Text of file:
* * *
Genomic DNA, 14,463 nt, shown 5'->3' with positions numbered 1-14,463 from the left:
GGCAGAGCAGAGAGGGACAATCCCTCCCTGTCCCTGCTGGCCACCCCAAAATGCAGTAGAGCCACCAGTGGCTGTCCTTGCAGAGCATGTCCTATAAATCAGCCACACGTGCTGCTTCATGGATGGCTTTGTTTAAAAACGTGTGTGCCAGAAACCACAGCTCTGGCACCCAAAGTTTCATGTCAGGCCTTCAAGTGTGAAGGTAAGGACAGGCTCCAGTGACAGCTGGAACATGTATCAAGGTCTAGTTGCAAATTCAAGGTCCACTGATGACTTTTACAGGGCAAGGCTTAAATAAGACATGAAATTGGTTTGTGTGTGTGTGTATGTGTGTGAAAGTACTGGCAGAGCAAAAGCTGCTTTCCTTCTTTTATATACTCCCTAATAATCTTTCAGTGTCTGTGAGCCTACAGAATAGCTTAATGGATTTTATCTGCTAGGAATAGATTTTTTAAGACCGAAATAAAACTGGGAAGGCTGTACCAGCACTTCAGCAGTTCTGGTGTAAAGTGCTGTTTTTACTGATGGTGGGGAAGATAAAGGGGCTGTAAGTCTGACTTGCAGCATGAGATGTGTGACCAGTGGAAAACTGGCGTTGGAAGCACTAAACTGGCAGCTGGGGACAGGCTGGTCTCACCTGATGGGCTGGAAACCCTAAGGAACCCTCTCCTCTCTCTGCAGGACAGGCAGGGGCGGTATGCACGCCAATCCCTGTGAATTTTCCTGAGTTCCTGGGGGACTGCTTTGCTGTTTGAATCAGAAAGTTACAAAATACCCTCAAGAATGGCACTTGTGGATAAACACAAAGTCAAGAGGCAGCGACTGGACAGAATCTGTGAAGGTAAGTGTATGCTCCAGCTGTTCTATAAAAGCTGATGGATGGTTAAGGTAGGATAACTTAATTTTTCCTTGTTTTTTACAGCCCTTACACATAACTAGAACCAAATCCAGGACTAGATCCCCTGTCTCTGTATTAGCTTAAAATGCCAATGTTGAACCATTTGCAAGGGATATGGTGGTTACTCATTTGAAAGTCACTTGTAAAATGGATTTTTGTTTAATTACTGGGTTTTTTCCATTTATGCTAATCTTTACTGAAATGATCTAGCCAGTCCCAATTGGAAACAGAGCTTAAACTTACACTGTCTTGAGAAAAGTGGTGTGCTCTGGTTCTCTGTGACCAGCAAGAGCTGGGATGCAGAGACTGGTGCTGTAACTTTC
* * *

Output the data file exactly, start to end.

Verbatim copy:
Genomic DNA, 14,463 nt, shown 5'->3' with positions numbered 1-14,463 from the left:
GGCAGAGCAGAGAGGGACAATCCCTCCCTGTCCCTGCTGGCCACCCCAAAATGCAGTAGAGCCACCAGTGGCTGTCCTTGCAGAGCATGTCCTATAAATCAGCCACACGTGCTGCTTCATGGATGGCTTTGTTTAAAAACGTGTGTGCCAGAAACCACAGCTCTGGCACCCAAAGTTTCATGTCAGGCCTTCAAGTGTGAAGGTAAGGACAGGCTCCAGTGACAGCTGGAACATGTATCAAGGTCTAGTTGCAAATTCAAGGTCCACTGATGACTTTTACAGGGCAAGGCTTAAATAAGACATGAAATTGGTTTGTGTGTGTGTGTATGTGTGTGAAAGTACTGGCAGAGCAAAAGCTGCTTTCCTTCTTTTATATACTCCCTAATAATCTTTCAGTGTCTGTGAGCCTACAGAATAGCTTAATGGATTTTATCTGCTAGGAATAGATTTTTTAAGACCGAAATAAAACTGGGAAGGCTGTACCAGCACTTCAGCAGTTCTGGTGTAAAGTGCTGTTTTTACTGATGGTGGGGAAGATAAAGGGGCTGTAAGTCTGACTTGCAGCATGAGATGTGTGACCAGTGGAAAACTGGCGTTGGAAGCACTAAACTGGCAGCTGGGGACAGGCTGGTCTCACCTGATGGGCTGGAAACCCTAAGGAACCCTCTCCTCTCTCTGCAGGACAGGCAGGGGCGGTATGCACGCCAATCCCTGTGAATTTTCCTGAGTTCCTGGGGGACTGCTTTGCTGTTTGAATCAGAAAGTTACAAAATACCCTCAAGAATGGCACTTGTGGATAAACACAAAGTCAAGAGGCAGCGACTGGACAGAATCTGTGAAGGTAAGTGTATGCTCCAGCTGTTCTATAAAAGCTGATGGATGGTTAAGGTAGGATAACTTAATTTTTCCTTGTTTTTTACAGCCCTTACACATAACTAGAACCAAATCCAGGACTAGATCCCCTGTCTCTGTATTAGCTTAAAATGCCAATGTTGAACCATTTGCAAGGGATATGGTGGTTACTCATTTGAAAGTCACTTGTAAAATGGATTTTTGTTTAATTACTGGGTTTTTTCCATTTATGCTAATCTTTACTGAAATGATCTAGCCAGTCCCAATTGGAAACAGAGCTTAAACTTACACTGTCTTGAGAAAAGTGGTGTGCTCTGGTTCTCTGTGACCAGCAAGAGCTGGGATGCAGAGACTGGTGCTGTAACTTTC